This was originally published on Monday, December 12, 2015, in the Pacific Daily News. Click here to subscribe to the PDN.
There is always a buzz and energy around this time of year. People have made their New Year’s resolutions and are determined to be successful. But how many times have we seen these resolutions forgotten by February? When setting goals, even financial goals, you must be ready to make a change, and your goals have to be realistic.
Here are a few tips to help you stay the course:
• Be realistic. If you have $20,000 in debt, most likely you cannot pay that off in a year. You may however pay it off in five years. Think how successful you will feel if you paid your debt off in less than five years and imagine how frustrated you will be if you don’t.
• Be specific. Getting out of debt is not a specific goal. “I will reduce my student loans by $5,000 in a year” is a specific goal.
• Concentrate on one or two goals. Remember quality over quantity. If you create too many goals, you cannot give each goal your full attention and energy. You may become overwhelmed and decide to quit on them all together.
• A plan of action. If a goal is too large or you try to tackle it all at once, it will seem impossible to achieve. Instead, plan out your goal. “I will pay off $400 a month to achieve my goal.”
• Stay positive. Life has its ups and downs. One month you may need new tires and can’t afford to put $400 toward your goal. Don’t get discouraged. You might be able to catch up on another month.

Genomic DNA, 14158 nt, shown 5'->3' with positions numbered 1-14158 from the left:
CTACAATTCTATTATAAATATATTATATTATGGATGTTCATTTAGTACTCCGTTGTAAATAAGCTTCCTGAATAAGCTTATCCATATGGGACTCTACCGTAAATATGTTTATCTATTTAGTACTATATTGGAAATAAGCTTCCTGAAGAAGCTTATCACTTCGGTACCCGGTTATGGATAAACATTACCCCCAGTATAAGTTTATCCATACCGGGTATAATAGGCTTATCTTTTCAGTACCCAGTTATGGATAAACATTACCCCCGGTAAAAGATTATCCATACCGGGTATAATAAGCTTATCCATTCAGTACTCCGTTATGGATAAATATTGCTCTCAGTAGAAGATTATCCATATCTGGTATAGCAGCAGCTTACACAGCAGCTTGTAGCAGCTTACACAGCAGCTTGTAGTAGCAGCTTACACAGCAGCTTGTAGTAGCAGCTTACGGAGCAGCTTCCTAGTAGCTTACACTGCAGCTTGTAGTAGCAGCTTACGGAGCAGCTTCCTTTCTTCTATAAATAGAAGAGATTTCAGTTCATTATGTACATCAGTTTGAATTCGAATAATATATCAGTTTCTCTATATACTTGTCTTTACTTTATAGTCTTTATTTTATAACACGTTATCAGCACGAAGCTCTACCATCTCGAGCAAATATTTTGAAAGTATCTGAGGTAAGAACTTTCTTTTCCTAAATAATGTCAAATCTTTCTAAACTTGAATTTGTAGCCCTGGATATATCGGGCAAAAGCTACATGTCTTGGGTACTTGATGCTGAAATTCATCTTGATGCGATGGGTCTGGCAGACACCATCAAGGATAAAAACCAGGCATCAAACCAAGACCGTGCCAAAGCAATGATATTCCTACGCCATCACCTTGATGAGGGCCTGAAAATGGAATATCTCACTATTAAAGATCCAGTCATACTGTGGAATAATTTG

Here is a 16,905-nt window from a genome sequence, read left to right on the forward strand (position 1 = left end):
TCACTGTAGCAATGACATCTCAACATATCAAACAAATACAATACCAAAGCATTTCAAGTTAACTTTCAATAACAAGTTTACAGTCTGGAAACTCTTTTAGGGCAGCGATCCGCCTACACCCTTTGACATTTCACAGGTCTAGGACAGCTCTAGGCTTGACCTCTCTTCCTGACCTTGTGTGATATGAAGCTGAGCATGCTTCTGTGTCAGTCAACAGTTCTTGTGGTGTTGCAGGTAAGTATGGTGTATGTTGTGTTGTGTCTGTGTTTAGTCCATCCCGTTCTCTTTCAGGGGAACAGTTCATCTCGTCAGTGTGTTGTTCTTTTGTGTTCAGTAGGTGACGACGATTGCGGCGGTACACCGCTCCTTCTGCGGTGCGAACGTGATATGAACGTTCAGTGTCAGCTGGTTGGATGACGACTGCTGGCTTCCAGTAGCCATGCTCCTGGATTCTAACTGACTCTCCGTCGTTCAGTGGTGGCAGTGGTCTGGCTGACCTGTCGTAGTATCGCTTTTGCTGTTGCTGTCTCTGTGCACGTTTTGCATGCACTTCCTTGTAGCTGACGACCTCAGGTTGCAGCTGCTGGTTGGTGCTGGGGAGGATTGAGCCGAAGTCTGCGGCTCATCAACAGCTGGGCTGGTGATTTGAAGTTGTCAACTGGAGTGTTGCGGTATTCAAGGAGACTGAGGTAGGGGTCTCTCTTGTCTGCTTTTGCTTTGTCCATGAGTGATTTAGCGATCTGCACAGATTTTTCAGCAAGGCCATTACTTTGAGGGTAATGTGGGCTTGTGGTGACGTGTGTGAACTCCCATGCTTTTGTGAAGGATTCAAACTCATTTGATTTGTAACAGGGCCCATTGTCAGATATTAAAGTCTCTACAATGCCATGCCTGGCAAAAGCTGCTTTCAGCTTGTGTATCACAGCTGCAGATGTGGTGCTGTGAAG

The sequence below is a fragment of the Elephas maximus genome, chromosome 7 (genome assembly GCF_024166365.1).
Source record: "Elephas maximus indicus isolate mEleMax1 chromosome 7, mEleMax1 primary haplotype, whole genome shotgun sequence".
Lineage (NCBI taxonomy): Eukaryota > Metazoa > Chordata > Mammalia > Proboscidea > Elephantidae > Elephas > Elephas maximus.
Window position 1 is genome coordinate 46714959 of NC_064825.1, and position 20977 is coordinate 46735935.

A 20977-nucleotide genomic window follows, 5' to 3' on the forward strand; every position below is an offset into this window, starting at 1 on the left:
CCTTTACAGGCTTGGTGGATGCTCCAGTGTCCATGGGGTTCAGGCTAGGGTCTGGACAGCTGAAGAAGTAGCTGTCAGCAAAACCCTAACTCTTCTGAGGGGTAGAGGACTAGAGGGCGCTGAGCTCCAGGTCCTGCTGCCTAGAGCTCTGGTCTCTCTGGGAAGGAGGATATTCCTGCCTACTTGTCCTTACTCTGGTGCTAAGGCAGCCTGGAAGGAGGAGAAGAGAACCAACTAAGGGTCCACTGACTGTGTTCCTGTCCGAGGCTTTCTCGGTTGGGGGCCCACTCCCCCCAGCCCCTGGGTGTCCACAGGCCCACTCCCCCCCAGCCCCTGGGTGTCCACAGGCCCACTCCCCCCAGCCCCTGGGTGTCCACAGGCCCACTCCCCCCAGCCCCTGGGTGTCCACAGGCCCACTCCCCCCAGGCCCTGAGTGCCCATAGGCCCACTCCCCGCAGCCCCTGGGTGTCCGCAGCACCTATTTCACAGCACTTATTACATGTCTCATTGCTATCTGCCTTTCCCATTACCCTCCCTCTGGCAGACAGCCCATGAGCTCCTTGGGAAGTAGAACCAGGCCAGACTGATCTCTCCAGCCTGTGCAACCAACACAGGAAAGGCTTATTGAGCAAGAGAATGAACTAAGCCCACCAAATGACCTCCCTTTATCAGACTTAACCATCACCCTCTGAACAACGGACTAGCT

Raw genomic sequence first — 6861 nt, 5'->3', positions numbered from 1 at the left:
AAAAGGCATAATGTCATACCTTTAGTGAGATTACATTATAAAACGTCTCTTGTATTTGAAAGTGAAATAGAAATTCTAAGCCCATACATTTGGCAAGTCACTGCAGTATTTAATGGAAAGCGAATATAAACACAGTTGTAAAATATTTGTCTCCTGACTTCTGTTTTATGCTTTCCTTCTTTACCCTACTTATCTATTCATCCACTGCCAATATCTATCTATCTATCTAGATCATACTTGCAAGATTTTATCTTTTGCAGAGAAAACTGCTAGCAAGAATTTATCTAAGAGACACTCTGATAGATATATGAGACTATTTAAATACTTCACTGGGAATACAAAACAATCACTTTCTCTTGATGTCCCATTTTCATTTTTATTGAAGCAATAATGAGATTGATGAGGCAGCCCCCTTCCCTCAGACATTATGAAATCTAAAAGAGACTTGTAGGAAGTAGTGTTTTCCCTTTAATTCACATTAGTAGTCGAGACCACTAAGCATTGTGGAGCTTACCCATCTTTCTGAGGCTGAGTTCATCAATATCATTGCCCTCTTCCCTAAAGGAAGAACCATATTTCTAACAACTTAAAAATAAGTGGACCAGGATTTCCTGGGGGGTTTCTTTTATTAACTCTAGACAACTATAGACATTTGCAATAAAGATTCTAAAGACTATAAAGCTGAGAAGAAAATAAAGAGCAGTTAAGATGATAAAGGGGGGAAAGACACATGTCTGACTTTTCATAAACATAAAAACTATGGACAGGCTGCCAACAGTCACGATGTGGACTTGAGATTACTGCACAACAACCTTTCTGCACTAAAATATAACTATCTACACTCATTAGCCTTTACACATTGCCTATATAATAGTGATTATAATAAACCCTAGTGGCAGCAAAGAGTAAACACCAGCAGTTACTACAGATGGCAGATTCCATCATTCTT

• Celebrate your accomplishments. Don’t wait till next December to celebrate. If you have paid down your debt three months in a row, treat yourself to a little something.
• Have a partner. Having someone who is there to be your support is very crucial. It could be a spouse, a relative or a friend. It really helps if you both work on goals together. Sometimes, you need that someone there to be your voice of reason when temptation is knocking. Some people use their friends on social media like Facebook or Twitter to be their support.
• Know your patterns. Take a look at what behaviors may hinder your goal. Maybe you are an emotional shopper when you are stressed. Create new behaviors that will set you up for success. Instead of shopping when you are stressed, try something else instead.
• Imagine your goal. The tool of visualization is powerful. If you are saving for a car, keep a picture of that car in your wallet or on your computer screen. That way, every time you are tempted to go shopping, you will be reminded of your goal. Come up with reasons why you want to accomplish this goal. Write them down and every time you feel discouraged, read your reasons.
• Be ready. Goals only happen when you are ready to make that change. Once you have decided what your financial goals are, you have to change your mindset. The reason for this change is probably because of past practices. Are you prepared to break those habits?
• Be flexible. Your goals may evolve and change. You, too, will have to be ready to make those changes.
The best tip I can give is that you can’t fail if you are trying. Even if you did not reach your goal of paying off that $5,000 of your student debt in a year, you are still closer than you were at the beginning or the year. The only time you fail is when you don’t try or give up altogether.
Michael Camacho is president and chief executive officer of Personal Finance Center. He has more than 20 years of experience in retail banking and at financial institutions in Guam and Hawaii. If there is a topic you’d like Michael to cover, please email him at email@example.com and read past columns at the Money Matters blog at http://www.moneymattersguam.wordpress.com.